There are three restaurants at this wine estate. The most famous of the trio is probably the eponymous one, with its long history of high-quality dining, and there’s also the lighter-styled River Café, which still casually lavish, even though it presents itself with far less pretension. But the one at which we’re having lunch is the one and only universal recommendation we’ve received while planning this trip. “You must go,” ordered more than a few email correspondents. Food-oriented web site after web site agreed. There didn’t seem to be much choice in the matter, and so the very first reservation I’d made from the States had been La Colombe. And for lunch; I knew we wanted to tour the Cape at some point, so why not make a day of it?

In the end, I wish I’d booked for dinner. Not due to any failure on the restaurant’s part, but rather because the lack of a midday reservation would have freed up our day from what little structure it had. Also, there are only three other occupied tables, which makes us feel a little silly about the importance we’ve lent to our schedule.

But that’s an irrelevant personal regret. How’s the restaurant? It’s upscale, to be sure, but not “fancy” in the usual sense; in fact, it’s rather comforting, with a beautiful interior garden, an interior that manages to be garden-themed without being lurid about it, and a very simple feel. This simplicity extends to the menu, which – as at Caveau – is presented on a blackboard either brought to or visible from each table. And despite the persistent hype, I admit that at first glance, the menu causes a twinge of concern. Each dish, as described in chalk, seems extremely simple…the sort of food that will rely entirely on ingredient quality and perfection in execution. Have we visited the South African version of Chez Panisse?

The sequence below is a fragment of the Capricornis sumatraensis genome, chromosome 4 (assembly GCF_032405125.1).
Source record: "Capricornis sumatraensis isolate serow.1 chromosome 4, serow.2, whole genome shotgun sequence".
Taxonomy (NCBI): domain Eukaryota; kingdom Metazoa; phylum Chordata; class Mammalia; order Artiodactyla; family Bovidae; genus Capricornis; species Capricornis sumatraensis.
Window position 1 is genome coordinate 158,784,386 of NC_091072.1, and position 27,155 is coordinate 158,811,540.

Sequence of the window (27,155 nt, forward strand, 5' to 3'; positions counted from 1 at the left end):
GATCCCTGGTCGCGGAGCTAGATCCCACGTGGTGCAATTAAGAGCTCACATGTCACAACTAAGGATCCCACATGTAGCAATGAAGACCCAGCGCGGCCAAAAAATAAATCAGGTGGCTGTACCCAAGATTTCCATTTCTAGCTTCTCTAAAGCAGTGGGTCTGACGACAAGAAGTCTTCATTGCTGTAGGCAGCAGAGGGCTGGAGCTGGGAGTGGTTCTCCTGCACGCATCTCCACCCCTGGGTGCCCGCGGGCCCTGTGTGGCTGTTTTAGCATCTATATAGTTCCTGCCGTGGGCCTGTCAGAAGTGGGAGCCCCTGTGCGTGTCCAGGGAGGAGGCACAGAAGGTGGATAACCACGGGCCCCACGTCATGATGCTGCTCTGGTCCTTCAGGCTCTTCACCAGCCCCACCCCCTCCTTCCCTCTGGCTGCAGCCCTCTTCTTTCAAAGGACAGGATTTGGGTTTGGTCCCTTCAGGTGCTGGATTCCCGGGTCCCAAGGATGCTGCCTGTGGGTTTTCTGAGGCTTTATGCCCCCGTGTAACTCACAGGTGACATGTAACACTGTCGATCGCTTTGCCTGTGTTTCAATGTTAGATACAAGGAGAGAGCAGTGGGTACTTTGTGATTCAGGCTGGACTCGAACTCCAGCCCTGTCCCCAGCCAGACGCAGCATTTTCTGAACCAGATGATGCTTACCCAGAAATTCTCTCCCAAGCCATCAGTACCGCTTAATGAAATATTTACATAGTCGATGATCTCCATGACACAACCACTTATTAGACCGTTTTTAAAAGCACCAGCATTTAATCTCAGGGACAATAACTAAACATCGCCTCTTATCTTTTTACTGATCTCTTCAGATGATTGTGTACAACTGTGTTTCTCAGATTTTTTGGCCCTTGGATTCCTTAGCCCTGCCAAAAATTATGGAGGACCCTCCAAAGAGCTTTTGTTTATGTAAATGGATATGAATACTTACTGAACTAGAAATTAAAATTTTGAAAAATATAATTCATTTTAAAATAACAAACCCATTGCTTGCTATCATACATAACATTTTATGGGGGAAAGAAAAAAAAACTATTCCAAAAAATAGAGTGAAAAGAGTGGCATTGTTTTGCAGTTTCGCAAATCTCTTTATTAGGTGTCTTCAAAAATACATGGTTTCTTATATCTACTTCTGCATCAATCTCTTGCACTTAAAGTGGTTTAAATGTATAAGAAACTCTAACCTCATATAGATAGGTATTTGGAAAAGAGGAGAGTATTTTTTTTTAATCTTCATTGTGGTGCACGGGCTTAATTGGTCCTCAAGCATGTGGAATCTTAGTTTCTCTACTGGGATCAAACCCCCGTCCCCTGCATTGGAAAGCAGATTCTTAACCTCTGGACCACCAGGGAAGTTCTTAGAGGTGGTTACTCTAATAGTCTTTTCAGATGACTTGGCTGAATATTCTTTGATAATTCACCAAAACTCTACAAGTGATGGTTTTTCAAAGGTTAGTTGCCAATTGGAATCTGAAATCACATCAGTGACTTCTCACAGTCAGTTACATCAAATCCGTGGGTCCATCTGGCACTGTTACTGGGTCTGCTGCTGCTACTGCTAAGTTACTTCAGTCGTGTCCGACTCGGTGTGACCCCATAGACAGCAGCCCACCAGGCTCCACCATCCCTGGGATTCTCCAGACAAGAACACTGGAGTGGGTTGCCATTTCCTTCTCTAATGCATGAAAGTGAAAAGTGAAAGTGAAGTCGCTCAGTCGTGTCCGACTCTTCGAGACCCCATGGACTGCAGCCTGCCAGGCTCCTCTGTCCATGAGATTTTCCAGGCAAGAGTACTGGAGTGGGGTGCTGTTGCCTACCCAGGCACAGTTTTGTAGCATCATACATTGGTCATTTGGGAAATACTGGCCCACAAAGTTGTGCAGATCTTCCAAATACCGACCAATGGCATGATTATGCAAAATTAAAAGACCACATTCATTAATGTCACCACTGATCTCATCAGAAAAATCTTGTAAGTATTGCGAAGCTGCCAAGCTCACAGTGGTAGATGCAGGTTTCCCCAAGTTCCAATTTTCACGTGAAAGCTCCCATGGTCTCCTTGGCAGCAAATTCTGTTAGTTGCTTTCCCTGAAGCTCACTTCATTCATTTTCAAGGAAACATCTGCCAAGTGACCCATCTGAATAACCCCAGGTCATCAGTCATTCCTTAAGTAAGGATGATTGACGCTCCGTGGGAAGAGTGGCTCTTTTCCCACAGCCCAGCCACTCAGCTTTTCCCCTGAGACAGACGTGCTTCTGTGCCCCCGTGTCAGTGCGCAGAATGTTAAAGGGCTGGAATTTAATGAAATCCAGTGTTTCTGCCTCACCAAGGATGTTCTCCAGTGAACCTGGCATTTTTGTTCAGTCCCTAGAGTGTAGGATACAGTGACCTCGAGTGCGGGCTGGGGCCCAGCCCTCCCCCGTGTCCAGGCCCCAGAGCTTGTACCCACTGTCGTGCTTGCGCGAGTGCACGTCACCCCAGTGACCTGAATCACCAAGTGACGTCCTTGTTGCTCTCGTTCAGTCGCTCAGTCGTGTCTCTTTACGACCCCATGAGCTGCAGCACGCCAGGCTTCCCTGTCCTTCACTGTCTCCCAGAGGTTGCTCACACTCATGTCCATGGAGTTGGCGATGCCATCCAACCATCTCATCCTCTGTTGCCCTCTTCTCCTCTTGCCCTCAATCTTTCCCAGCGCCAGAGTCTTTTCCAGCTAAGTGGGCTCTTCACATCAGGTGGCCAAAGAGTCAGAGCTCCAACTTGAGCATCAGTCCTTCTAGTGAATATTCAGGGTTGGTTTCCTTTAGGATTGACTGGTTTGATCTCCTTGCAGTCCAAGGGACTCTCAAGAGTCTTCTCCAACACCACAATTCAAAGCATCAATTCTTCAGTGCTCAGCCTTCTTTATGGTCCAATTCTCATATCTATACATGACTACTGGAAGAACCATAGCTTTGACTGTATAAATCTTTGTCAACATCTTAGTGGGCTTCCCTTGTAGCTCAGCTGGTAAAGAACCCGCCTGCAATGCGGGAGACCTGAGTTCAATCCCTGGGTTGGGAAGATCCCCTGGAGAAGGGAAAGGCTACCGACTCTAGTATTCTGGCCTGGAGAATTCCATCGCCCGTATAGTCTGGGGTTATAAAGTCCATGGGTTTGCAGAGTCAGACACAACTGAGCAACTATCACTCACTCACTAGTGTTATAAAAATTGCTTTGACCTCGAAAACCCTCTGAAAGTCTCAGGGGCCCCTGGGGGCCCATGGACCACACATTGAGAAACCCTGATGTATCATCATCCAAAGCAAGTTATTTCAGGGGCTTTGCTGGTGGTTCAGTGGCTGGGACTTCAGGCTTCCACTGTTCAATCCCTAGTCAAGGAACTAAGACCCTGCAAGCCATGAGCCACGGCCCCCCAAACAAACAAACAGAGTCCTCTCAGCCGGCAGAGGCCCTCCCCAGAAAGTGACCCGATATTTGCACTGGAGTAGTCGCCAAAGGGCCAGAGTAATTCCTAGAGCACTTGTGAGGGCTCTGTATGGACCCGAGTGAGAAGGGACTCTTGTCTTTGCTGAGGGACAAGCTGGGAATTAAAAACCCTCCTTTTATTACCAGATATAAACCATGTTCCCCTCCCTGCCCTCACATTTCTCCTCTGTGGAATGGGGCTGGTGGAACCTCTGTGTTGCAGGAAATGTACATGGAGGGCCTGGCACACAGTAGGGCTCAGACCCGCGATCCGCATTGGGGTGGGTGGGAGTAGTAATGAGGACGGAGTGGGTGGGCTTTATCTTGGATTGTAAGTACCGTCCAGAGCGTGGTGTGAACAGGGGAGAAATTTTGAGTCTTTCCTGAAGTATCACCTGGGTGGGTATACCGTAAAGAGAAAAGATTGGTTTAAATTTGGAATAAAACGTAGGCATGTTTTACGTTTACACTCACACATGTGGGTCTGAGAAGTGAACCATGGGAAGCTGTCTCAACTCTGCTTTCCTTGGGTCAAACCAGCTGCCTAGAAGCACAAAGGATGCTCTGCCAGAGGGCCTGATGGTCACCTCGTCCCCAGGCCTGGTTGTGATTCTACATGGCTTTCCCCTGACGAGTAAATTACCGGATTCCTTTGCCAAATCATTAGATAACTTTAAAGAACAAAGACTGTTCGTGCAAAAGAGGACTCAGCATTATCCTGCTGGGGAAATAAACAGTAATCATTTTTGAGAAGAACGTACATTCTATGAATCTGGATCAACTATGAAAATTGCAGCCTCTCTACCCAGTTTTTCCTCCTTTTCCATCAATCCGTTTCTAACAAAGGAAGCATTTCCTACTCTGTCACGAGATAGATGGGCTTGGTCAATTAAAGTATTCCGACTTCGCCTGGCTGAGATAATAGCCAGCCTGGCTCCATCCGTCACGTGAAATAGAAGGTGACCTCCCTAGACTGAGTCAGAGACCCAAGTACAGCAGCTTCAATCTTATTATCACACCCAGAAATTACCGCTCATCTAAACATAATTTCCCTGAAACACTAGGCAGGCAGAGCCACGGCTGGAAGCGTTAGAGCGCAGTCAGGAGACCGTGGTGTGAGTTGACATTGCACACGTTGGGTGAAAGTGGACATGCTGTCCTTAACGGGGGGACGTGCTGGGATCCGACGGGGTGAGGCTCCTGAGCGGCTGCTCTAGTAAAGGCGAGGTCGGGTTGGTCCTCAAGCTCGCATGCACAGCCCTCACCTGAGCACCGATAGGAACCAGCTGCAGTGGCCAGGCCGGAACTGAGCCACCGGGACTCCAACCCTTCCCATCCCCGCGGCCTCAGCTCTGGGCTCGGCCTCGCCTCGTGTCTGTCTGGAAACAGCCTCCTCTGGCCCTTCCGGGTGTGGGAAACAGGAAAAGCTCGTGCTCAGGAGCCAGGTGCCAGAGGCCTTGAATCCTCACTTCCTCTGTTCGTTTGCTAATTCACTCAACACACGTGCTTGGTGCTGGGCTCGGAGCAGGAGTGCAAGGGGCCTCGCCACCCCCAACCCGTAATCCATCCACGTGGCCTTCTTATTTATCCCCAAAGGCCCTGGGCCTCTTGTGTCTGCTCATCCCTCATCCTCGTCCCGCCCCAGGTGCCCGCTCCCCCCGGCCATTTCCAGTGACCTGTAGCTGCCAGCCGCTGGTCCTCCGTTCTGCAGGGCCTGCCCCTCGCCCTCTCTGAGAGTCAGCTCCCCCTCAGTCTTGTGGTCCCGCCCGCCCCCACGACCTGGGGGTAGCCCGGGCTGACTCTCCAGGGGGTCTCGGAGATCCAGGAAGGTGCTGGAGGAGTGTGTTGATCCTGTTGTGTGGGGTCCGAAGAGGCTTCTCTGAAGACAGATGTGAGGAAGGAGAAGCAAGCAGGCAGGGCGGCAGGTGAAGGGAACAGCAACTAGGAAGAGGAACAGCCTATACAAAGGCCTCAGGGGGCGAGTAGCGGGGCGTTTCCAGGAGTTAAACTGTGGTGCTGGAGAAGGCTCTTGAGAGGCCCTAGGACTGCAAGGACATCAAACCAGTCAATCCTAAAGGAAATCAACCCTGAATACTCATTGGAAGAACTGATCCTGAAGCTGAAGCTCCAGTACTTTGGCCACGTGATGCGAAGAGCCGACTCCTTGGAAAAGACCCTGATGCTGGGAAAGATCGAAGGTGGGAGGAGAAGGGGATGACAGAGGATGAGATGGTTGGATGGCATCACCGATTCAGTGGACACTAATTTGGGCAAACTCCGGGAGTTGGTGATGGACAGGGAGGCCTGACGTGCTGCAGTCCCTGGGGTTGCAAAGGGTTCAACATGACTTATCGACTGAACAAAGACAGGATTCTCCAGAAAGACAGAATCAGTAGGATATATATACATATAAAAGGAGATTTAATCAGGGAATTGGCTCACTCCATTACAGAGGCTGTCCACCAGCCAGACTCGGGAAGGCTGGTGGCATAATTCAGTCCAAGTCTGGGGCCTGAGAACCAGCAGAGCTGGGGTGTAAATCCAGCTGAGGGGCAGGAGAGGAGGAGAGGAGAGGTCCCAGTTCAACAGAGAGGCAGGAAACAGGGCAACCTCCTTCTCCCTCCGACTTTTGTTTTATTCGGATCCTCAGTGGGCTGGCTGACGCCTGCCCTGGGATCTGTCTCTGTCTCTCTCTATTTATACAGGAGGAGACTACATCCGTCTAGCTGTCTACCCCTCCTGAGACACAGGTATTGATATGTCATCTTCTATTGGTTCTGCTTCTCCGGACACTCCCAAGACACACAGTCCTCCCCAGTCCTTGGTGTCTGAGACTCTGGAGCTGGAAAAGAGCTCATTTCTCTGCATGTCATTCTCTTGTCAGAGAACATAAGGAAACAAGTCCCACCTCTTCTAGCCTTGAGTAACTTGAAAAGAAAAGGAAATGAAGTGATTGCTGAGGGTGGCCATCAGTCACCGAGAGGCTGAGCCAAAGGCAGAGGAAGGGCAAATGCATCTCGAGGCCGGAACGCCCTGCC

Decidedly not. Because when the menu is described in words by the waitstaff, the dishes are anything but simple. They’re not modernistic – ingredients and classic techniques still reign – but each expresses a carefully-conceived central idea given just enough accent and decoration to rise to excellence, but not so many that confusion descends.